Marine

Ghost marine platform takes a dive with unmanned submersible Guardian

JMS has unveiled the Guardian, a submersible unmanned version of its drag-reducing Ghost marine platform
JMS has unveiled the Guardian, a submersible unmanned version of its drag-reducing Ghost marine platform
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JMS has unveiled the Guardian, a submersible unmanned version of its drag-reducing Ghost marine platform
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JMS has unveiled the Guardian, a submersible unmanned version of its drag-reducing Ghost marine platform

A few years ago, Juliet Marine Systems (JMS) unveiled the Ghost, an angular boat that could actively reduce drag in the water by creating a bubble of gas around its two foils. Now the company has announced plans for the Guardian, a submersible version of the craft designed for both manned and unmanned military operations, on or below the surface.

Like its predecessor, the Guardian's active drag reduction system is based on the principle of supercavitation, where friction is lessened by the craft creating a bubble of air around itself. That in turn allows it a better top speed without using more fuel, and JMS says that at it's fastest – which is when it's traveling on the surface with four feet (1.2 m) between the waterline and the keel – the Guardian can hit 35 knots (65 km/h, 40 mph).

There's no word on its top speed when the craft is fully submerged, or how well the supercavitation works then, but JMS believes the option opens up more possibilities for the Guardian than the Ghost, aided by the fact that it can operate without the three-person crew of the previous model.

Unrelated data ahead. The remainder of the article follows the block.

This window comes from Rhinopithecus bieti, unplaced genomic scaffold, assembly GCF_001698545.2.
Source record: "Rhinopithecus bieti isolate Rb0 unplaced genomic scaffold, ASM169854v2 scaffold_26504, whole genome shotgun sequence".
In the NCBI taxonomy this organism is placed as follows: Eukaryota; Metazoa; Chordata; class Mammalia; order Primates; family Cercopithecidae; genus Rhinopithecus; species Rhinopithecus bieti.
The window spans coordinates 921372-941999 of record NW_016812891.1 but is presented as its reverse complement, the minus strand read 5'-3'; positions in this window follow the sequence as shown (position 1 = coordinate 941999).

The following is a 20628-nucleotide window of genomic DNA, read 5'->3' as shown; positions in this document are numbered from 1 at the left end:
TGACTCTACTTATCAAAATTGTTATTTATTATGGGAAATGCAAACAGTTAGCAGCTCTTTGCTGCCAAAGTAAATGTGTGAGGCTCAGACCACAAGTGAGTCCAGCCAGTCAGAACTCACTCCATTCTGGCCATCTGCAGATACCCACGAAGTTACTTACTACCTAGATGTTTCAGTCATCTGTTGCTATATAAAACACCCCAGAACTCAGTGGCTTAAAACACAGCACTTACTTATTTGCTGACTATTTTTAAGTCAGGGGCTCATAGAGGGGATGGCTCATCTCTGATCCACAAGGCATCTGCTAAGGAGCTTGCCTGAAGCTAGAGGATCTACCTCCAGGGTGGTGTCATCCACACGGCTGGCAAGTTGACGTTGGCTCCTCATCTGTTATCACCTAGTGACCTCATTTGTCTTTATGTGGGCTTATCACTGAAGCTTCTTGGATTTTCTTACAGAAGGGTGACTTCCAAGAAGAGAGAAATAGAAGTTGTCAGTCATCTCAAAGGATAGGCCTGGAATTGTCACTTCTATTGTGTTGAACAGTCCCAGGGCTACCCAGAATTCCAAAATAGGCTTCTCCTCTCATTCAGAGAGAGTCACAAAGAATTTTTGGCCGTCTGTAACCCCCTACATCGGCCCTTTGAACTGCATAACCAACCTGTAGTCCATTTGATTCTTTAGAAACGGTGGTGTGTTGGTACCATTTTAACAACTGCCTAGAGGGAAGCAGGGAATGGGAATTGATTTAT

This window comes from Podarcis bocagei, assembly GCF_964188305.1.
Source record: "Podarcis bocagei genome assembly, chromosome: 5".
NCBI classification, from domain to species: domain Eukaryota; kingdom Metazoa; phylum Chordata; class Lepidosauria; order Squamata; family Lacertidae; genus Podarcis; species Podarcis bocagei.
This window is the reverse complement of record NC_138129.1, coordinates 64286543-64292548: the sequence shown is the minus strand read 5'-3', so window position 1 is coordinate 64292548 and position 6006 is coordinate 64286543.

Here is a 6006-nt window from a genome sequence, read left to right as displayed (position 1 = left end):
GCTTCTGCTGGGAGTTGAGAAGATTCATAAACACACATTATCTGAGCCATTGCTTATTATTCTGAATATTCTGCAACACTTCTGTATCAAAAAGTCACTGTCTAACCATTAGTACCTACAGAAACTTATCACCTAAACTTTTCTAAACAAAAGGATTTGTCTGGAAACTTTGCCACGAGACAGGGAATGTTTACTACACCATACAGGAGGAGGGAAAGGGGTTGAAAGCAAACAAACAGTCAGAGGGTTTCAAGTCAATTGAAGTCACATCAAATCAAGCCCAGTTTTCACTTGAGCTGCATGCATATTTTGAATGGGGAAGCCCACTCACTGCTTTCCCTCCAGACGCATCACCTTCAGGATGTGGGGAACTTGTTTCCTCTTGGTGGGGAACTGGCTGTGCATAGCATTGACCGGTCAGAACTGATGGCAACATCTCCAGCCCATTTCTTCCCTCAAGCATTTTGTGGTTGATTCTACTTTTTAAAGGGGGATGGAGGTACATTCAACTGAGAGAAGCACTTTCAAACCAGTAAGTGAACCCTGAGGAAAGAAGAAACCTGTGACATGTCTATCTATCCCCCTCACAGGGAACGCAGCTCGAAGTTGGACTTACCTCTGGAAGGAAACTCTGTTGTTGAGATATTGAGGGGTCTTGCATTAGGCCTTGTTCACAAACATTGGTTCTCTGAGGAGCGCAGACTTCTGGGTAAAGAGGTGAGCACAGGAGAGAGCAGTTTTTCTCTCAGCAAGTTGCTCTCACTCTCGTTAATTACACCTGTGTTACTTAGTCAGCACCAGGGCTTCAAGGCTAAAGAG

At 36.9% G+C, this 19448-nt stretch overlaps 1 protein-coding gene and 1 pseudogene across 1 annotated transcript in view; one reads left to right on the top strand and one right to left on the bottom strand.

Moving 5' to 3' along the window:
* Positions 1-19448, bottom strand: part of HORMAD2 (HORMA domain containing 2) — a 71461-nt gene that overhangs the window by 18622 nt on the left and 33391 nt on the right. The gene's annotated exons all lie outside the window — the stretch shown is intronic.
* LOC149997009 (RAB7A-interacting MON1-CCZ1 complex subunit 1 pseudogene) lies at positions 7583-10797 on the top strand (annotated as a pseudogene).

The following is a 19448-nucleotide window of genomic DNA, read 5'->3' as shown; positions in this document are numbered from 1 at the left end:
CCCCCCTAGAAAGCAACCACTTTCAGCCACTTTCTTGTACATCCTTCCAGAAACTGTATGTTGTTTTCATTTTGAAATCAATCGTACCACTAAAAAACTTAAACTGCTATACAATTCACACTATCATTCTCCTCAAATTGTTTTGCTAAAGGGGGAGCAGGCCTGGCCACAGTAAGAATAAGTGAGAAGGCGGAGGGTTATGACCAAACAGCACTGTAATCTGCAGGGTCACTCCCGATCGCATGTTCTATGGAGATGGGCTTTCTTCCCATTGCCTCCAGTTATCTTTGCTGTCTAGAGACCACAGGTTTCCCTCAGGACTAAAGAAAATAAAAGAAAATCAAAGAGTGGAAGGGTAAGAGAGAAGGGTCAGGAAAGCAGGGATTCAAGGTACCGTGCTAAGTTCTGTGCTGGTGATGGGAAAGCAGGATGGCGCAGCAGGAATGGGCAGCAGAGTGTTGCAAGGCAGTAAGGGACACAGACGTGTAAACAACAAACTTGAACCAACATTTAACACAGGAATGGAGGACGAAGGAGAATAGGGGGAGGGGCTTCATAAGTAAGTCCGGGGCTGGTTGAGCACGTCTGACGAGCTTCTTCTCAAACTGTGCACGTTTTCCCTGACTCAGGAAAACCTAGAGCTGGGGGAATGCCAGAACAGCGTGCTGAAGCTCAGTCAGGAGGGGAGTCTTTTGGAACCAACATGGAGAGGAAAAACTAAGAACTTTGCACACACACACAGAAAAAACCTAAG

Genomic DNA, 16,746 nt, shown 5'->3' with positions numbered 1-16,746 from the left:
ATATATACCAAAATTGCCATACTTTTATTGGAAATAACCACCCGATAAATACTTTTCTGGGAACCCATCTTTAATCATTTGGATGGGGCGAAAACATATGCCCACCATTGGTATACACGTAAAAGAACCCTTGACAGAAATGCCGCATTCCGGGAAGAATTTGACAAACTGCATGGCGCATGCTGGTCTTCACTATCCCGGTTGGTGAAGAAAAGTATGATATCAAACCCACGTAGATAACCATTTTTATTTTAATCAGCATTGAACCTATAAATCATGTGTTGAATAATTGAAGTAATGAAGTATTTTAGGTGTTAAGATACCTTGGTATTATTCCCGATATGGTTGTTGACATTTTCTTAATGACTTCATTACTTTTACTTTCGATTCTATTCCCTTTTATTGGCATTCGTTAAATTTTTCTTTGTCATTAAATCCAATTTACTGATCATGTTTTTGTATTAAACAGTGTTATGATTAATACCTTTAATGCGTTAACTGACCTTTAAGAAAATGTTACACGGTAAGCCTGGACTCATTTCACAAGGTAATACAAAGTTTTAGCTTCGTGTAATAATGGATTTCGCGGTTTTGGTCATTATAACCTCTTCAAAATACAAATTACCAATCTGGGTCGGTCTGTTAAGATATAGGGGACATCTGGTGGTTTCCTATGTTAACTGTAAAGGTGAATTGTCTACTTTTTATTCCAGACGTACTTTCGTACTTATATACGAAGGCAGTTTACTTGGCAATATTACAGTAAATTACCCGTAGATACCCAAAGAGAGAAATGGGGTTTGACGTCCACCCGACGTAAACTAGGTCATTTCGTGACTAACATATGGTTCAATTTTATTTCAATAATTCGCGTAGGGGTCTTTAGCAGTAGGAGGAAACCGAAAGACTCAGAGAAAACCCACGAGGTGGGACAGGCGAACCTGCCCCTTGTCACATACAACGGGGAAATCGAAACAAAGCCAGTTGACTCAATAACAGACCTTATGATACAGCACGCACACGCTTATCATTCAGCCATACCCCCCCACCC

"We believe Guardian is the first surface vessel that is a fully submersible Unmanned Surface Vehicle (USV) and one that will meet or exceed the USV mission needs of navies around the world at relatively low cost," says Gregory Sancoff, President and CEO of JMS. "We expect it to transform the way navies fulfill their operational requirements in maritime technology and provide greater capacity in littoral operations, with a host of multi-mission capabilities encompassing intelligence, surveillance and reconnaissance (ISR); mine hunting; and anti-swarm, short-range firepower. There is no other platform like this in the world."

Measuring between 30 and 45 ft (9.1 and 13.7 m) long, the Guardian will run on a diesel powertrain with a hybrid electric drive. While none have been produced so far, JMS estimates construction would take between 18 and 24 months, and the craft will be standardized for easy maintenance and can be customized according to the needs of the customer.

Source: Juliet Marine Systems

5 comments
myale
If it is using cavitation - would it not be highly visible to underwater detection systems making it an easy target?
ezeflyer
How fast will it go when it picks up seaweed, fishing lines, nets and other flotsam?
CharlieSeattle
Hardly a silent caterpillar drive of "Hunt For Red October" lore!
riczero-b
The trouble with bubbles is that you run out of gas to bubble with. The (presumably successful) torpedoes such as the Skval seem to use pyrotechnics for this, but that only delivers for minutes at most. So a fully submerged ship would likely only have Sprint ability, not sustained.
DaleBarclay
Use electrolysis to create Hydrogen and Oxygen on board the sub and then pump the gases back into the water to aid in the cavitation. Subs already create oxygen while submerged using electrolysis. The oxygen is kept on board and the hydrogen is pumped overboard. The catapiller drive combined with this would make a very stealthy sub. Travel faster with less power and less noise.
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